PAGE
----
Many people outside of the USA, and within, wonder why anyone would want to "mess up" naturally sweet perfect sweet potatoes by putting marshmallows on them or in them.
While others wouldn't dare make a marshmallow sweet potatoes dish, my family, with its mid-atlantic/southeastern roots, has eaten them that way for many decades. One of the most requested side dishes for special occasions and holiday meals is a pecan sweet potato casserole topped with those "oh so familiar" toasted white lumps with melted gooey centers.
We love that burst of sugary sweetness on top of more sweetness. It satisfies our "sweet tooth", and we never have any leftovers.
But, why do I and others combine marshmallows with sweet potatoes? I don't know for sure, but I have a theory that draws from the concept of "supply and demand", coupled with great marketing and promotion. You see, at one time, marshmallows were hard to get. As they became more readily available, they were still considered a special treat, and were used to "dress up" dishes and desserts made with staple ingredients. So, by topping a staple vegetable like sweet potatoes with marshmallows, home chefs were able to make a "special dish" for their families.
Marshmallow candies have been around since about 2000 B.C. when the ancient Egyptians, combining the root's sweet sap with honey, made them for their gods and the Pharoahs. Up until the mid to late 1800's only the wealthy could afford them because the manufacturing process was slow, expensive and costly: the candies were hand-made. Marshmallows weren't mass-produced until about 1900 when a faster less expensive manufacturing process, the "starch mogul system" which was invented in the late 1800's, became available.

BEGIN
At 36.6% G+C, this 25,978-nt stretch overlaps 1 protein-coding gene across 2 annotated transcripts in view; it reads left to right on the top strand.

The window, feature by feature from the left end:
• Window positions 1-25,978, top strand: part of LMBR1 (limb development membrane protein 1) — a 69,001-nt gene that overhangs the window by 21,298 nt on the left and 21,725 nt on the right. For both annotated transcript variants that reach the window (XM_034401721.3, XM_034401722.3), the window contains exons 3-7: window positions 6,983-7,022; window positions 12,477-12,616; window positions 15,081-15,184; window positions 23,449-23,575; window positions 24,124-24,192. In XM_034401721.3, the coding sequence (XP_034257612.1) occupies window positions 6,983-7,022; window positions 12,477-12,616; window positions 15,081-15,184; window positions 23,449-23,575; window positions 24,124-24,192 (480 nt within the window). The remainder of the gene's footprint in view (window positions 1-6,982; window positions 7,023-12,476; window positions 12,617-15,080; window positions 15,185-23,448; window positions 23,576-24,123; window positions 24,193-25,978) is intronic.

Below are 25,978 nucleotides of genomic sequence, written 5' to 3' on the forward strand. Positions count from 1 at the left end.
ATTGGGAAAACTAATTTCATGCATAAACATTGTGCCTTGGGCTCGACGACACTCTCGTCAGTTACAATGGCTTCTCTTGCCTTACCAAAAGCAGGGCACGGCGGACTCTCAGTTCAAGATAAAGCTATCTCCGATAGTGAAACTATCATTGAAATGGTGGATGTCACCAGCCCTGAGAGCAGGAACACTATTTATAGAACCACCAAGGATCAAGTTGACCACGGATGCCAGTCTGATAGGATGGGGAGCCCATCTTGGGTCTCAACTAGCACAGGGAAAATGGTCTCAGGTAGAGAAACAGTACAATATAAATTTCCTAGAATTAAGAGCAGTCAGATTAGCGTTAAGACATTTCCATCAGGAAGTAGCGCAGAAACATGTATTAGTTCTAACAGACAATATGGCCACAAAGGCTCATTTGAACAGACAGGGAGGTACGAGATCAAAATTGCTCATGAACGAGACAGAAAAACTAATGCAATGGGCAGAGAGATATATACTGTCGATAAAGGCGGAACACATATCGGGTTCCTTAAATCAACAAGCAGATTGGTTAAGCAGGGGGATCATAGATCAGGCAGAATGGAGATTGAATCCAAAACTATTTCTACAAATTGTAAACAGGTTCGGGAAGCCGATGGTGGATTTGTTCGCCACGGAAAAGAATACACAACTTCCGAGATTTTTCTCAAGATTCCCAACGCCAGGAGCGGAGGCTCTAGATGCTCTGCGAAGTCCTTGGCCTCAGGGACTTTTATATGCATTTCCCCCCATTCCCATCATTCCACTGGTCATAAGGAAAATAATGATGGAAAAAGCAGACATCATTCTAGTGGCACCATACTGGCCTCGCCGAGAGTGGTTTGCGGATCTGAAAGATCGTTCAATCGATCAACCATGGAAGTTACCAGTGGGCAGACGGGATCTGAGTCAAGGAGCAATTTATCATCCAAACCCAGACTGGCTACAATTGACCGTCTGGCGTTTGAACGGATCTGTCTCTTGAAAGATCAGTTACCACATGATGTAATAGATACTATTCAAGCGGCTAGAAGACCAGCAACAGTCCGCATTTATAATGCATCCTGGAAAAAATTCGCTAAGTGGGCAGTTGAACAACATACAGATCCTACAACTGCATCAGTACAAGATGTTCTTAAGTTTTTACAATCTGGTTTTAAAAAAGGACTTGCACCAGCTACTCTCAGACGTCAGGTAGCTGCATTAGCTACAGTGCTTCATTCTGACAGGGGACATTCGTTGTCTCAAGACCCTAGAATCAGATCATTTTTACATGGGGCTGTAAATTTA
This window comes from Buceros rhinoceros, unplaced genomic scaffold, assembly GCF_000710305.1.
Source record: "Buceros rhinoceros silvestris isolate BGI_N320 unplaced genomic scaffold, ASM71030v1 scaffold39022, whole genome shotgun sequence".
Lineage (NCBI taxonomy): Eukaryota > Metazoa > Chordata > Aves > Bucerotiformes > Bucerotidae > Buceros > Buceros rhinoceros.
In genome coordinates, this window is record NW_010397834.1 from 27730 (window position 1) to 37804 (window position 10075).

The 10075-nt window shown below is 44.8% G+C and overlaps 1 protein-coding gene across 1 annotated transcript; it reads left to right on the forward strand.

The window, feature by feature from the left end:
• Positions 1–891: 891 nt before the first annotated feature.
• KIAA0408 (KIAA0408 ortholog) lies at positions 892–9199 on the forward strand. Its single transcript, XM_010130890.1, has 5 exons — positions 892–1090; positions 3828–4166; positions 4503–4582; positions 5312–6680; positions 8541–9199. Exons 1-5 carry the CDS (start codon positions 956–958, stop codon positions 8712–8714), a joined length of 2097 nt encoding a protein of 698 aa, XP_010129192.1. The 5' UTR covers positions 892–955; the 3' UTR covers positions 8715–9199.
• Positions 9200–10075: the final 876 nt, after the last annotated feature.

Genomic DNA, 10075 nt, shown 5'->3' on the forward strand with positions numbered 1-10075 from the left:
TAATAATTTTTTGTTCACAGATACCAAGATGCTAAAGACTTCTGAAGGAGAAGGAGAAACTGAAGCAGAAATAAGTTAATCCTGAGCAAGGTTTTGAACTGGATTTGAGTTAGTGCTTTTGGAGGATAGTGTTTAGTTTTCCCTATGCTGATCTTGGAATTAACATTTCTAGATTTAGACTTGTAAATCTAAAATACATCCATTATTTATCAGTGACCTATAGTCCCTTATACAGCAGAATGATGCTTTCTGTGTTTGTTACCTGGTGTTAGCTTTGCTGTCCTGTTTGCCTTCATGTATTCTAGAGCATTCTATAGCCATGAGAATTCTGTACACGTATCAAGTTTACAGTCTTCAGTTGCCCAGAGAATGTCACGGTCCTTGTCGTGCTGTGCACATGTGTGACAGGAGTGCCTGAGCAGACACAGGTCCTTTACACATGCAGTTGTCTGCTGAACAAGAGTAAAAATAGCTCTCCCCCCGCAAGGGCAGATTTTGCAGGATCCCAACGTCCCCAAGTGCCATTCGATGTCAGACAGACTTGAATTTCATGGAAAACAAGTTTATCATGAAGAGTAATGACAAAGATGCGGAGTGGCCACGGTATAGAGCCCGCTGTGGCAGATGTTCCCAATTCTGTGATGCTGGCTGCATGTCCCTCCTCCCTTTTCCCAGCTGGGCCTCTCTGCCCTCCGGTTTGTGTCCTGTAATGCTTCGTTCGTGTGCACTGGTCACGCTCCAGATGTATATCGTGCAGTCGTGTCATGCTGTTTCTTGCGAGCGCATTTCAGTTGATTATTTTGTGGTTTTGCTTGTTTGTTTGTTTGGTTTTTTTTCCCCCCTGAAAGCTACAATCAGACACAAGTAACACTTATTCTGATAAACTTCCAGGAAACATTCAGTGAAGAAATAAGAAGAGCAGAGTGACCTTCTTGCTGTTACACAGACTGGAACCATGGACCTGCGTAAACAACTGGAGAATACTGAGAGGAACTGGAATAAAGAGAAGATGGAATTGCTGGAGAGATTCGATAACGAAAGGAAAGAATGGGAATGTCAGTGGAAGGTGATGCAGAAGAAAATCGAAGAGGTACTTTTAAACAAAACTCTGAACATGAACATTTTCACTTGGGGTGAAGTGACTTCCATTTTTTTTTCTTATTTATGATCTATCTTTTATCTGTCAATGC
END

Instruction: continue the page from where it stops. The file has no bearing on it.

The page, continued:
Sweet potatoes with marshmallows is a tradition that some believe started in the 1920's and 30's when, what had been a treat accessible only to the wealthy, became a massed-produced staple ingredient that could be used for cakes, desserts, candies, salads and side dishes prepared by everyone for family gatherings, special occasions and parties. During the same time, people started to top off their hot cocoa with marshmallows, and they roasted them around campfires and at cookouts.
Although marshmallows eaten today are no longer made from the Marsh Mallow plant's root sap, they have had a long wonderful impact in history, both medicinally and sweetly. Below are some additional key facts and links for marshmallows.
* Marsh Mallow plant (Althaea officinalis); perennial herb, pale-pink 5-petaled flowers
* Found in marshes, damp areas and river banks
* Native to northern Africa, Asia and Europe; common in eastern USA
* One of the earliest confections made (Egyptians - 2000 B.C.)
* Arabs, Romans and Greeks used roots and leaves to soothe sore throats and chest pain; ease indigestion; make ointments
* The French were the first (mid 1800's) to make the modern molded candies
* Late 1800's - "starch mogul system" was developed
* Massed-produced and sold as penny candy in tin boxes (1900)
* 1948 Alex Doumakes invented new manufacturing system "the extrusion process" - still used today
* 1955 (more than 50 manufacturers); 2010 (less than 5 large-scale manufacturers)
* Today's candies don't use the plant's root sap, and have two main categories of ingredients: sweeteners and emulsifying agents
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Mr Pauw, my maths teacher and marshmallow sweet Potatoes!! Not rated yet
I grew up in rural South Africa. TV came to us in 1998! My maths teacher, who was a brilliant man, invited his whole class of 1980 math matriculents …
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